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Cliched advice for budding entrepreneurs (in no particular order)

Today someone emailed me asking for advice on being/becoming an entrepreneur. I said I didn’t have much beyond cliches, but here are a few and I am happy to chat further. The below I penned in about ten minutes, so there’s many more things to think about than these, but this is what I had time to write, and you wouldn’t want to read a 200 point list. Who does?

So here’s my random tips on doing your own thing. Ask me tomorrow and the list might be a little different, but here’s today’s stream of consciousness on being your own boss. I base most of this on making mistakes and surviving, rather than any great personal wisdom. Here goes:

  • Decide you are unemployable. So you have no choice but to succeed.
  • Never assume you can borrow money. And don’t make it the first point of call as an idea.
  • Don’t give away too much equity, and be very suspicious of any investor who doesn’t understand your business.
  • Have idea that can actually work. It doesn’t have to be new but it does need a business model. You do need to know the market. Some experience in your chosen area is pretty vital.
  • Have some kind of USP, what do you have/do, that others really don’t? (not always needed but helps)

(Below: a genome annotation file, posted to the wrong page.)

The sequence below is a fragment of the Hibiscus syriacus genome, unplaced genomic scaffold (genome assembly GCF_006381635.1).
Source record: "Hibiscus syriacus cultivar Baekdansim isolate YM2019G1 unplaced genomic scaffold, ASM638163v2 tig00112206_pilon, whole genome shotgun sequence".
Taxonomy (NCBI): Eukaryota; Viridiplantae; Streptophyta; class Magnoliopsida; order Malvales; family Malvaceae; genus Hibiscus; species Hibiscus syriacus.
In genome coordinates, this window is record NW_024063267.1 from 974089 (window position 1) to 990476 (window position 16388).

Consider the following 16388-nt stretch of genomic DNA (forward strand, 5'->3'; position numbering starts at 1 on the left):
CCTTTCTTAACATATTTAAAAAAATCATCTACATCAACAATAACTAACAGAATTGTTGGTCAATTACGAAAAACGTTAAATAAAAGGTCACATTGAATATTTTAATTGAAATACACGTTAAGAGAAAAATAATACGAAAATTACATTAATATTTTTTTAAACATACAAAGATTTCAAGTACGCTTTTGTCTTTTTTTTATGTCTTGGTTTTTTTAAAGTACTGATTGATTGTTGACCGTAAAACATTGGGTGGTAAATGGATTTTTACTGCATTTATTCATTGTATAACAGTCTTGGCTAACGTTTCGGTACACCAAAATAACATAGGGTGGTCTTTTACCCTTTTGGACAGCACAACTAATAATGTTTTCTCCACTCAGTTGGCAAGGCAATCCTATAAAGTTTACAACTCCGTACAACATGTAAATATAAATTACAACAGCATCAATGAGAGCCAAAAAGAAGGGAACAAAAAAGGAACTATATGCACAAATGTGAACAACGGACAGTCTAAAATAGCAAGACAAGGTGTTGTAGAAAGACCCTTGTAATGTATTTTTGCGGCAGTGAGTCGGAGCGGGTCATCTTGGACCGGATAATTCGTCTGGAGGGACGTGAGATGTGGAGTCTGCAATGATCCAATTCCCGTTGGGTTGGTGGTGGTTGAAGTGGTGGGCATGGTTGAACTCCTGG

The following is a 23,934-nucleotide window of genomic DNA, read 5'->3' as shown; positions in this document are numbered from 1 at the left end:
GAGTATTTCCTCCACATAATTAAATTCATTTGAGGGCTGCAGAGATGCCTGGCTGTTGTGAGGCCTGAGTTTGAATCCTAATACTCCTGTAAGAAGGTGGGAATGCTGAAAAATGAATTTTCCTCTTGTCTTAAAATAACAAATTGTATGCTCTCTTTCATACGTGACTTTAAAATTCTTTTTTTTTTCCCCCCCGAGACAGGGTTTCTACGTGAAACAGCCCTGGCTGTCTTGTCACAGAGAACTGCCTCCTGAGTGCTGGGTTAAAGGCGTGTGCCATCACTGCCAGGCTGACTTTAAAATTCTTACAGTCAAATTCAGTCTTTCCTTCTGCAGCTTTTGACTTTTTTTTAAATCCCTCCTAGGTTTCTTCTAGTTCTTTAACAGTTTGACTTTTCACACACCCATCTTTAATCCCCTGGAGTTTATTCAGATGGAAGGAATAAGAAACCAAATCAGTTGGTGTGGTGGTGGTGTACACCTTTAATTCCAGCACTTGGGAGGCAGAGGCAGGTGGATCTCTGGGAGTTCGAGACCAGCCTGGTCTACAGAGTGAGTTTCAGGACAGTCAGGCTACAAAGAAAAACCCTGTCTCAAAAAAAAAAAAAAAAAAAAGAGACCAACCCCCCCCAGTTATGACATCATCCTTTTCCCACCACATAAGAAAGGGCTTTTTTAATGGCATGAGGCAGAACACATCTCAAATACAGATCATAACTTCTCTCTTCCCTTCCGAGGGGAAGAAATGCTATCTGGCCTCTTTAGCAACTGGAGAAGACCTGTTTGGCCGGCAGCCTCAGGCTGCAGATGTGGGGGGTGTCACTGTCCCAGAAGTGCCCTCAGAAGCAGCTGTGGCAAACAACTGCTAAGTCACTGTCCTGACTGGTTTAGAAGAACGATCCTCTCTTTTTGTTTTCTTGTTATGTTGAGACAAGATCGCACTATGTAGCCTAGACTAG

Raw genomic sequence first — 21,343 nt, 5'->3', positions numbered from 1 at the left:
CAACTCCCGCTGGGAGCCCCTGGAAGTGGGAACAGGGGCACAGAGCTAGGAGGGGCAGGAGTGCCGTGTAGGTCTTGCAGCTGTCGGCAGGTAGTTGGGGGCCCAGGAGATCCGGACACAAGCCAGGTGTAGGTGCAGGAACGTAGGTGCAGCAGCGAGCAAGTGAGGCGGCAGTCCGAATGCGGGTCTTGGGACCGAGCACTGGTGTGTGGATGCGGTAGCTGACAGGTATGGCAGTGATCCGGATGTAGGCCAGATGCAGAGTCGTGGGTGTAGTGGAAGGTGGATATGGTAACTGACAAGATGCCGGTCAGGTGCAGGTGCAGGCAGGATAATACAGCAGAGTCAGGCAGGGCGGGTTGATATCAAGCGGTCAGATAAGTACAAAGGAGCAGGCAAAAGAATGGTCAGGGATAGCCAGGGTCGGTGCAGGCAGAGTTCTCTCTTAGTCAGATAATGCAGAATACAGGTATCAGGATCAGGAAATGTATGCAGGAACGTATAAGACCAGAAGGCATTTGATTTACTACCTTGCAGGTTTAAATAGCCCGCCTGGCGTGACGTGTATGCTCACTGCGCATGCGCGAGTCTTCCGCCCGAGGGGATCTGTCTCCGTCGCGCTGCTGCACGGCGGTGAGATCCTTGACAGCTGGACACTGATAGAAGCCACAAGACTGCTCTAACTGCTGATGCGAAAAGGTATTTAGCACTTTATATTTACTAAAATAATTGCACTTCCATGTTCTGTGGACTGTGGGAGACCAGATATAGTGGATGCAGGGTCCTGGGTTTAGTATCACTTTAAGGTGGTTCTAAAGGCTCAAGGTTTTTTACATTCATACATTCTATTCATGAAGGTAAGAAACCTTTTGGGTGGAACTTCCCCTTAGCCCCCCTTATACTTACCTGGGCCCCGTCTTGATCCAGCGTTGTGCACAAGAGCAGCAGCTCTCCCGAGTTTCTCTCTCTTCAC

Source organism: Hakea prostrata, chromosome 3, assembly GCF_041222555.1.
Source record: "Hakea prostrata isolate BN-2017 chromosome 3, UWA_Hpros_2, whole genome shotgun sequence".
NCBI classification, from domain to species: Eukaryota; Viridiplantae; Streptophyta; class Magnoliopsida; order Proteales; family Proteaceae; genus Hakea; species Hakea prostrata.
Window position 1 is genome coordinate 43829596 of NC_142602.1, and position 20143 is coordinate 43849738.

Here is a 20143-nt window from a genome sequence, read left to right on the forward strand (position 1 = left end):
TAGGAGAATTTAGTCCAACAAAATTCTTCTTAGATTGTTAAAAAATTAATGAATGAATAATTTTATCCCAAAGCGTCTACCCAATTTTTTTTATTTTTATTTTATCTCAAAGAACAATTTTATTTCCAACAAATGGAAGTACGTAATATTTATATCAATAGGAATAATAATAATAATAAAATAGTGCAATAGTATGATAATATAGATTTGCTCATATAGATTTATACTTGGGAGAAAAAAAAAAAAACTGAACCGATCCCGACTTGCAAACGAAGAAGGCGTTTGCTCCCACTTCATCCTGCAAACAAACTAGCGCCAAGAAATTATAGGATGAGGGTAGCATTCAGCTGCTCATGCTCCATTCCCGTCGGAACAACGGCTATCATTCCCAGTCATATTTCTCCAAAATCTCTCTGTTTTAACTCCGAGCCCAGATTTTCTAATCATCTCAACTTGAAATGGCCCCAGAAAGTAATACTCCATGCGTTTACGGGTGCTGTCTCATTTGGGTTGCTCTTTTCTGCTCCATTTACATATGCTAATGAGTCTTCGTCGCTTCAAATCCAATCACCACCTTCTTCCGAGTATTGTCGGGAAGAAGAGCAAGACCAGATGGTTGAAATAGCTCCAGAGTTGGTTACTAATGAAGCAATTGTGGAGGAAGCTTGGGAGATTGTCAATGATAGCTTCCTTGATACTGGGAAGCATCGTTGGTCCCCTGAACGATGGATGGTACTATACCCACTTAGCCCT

• Have endless polite persistence.
  • Ditto that for enthusiasm.
  • Passion/obsession: be prepared to work the hours others will not. Both matter equally and are vital.
  • Be thinking about your pathways to success every waking moment.
  • Work smart: Sitting a desk 18 hours a day is not generally the right idea. Take breaks, use them for inspiration. Exercise/diet is really important. Refresh your optimism, you are going to need it.
  • Network, endlessly, and in the right way. Do people favours and don’t ask for anything back
  • Flatter people who can help you, but not too obviously or too much. Make it genuine. Don’t pretend. Find mentors.
  • Mental strength/delusion to get you through the months when you nearly go bust.
  • Tell your story, be the face of your brand.
  • Have a brand purpose, what do you want to achieve, how can you make a difference?
  • Have something to back that up, how are you putting values into action?
  • Don’t compromise on “red lines” when it comes to your values. Too much desire to please others won’t help
  • Use clever content marketing that tells your story, but adds value for the reader.
  • Cashflow is everything. Plan for that. Manage for that.
  • Put yourself in the mind of your potential customer. What are their pathways to purchase? What are their objections? How do you overcome those before they end the buying process?
  • Have a plan for the longer term: Are you looking to exit/flip? Or partial-exit (Private equity) or run a lifestyle business and see what happens?
  • Find someone to work with, as soon as you can, without giving up too much too soon, who covers your weaker points so you can focus on what you are good at.
  • Sell, sell, sell, never forget your are the best salesperson for your start-up.

I could go on, but that’s enough cliches. Hope you all had a lovely weekend.

1 Comment

  1. The line between cliche and wisdom is a fine one, but you’re not close to the line. Wisdom, and I reckon, hard learned you’ve put on offer. Of course, I have an amendment and and an addition. To your correct advice on networking, I would add, ‘but never give your product away’. For the same reason, I’d insist, ‘As soon as you add an employee, put yourself on salary, even if you don’t take some or all of it.’ The values you place on your product and your contribution are what your potential customers and your employees will impute.